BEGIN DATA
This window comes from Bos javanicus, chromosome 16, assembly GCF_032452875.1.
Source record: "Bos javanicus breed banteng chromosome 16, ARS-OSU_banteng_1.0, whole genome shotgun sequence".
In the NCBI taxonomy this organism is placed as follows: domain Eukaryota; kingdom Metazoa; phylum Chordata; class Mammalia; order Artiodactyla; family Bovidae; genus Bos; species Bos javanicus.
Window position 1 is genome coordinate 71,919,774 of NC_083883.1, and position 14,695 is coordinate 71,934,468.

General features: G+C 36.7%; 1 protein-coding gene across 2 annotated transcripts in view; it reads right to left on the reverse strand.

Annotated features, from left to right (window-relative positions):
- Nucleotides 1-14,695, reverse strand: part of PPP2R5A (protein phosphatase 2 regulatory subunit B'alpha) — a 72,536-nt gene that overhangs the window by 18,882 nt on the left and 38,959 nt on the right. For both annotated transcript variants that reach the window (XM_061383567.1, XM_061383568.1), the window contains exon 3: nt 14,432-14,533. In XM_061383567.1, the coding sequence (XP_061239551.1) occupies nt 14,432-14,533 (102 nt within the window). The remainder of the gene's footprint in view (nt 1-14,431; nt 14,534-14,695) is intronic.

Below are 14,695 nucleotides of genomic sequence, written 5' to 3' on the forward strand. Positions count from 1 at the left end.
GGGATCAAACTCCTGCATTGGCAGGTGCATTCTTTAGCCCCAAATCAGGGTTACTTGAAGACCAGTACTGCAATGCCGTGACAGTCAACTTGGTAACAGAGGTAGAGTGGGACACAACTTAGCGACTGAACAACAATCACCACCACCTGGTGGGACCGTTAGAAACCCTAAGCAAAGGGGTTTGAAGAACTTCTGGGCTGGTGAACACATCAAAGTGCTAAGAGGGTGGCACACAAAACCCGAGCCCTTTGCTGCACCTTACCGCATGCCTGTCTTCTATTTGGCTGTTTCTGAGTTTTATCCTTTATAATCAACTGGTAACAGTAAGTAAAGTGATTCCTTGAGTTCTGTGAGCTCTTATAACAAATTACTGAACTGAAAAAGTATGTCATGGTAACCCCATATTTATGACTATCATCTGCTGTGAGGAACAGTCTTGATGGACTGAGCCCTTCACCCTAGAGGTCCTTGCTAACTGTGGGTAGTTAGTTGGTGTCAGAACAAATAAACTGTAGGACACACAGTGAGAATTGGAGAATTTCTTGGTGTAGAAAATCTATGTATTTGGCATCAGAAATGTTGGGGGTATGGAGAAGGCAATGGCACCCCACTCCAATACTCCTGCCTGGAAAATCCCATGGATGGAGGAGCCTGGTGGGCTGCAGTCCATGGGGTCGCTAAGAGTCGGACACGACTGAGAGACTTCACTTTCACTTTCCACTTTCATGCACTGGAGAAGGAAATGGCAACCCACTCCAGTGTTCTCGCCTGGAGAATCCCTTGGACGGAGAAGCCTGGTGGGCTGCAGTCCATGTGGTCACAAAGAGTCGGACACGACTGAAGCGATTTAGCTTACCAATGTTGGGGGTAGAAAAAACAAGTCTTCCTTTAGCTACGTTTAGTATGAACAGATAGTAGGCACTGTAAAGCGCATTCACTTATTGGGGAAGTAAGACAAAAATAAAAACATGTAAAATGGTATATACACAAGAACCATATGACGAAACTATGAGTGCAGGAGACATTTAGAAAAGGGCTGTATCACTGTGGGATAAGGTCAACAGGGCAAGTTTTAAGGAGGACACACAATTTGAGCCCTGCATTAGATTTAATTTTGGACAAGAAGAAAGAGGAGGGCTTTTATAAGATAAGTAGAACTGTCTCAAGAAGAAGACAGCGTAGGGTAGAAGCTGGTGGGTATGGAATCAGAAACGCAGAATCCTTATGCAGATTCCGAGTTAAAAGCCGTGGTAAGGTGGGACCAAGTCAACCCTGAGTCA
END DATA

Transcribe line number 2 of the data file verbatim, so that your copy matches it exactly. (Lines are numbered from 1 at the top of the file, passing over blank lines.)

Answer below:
Source record: "Bos javanicus breed banteng chromosome 16, ARS-OSU_banteng_1.0, whole genome shotgun sequence".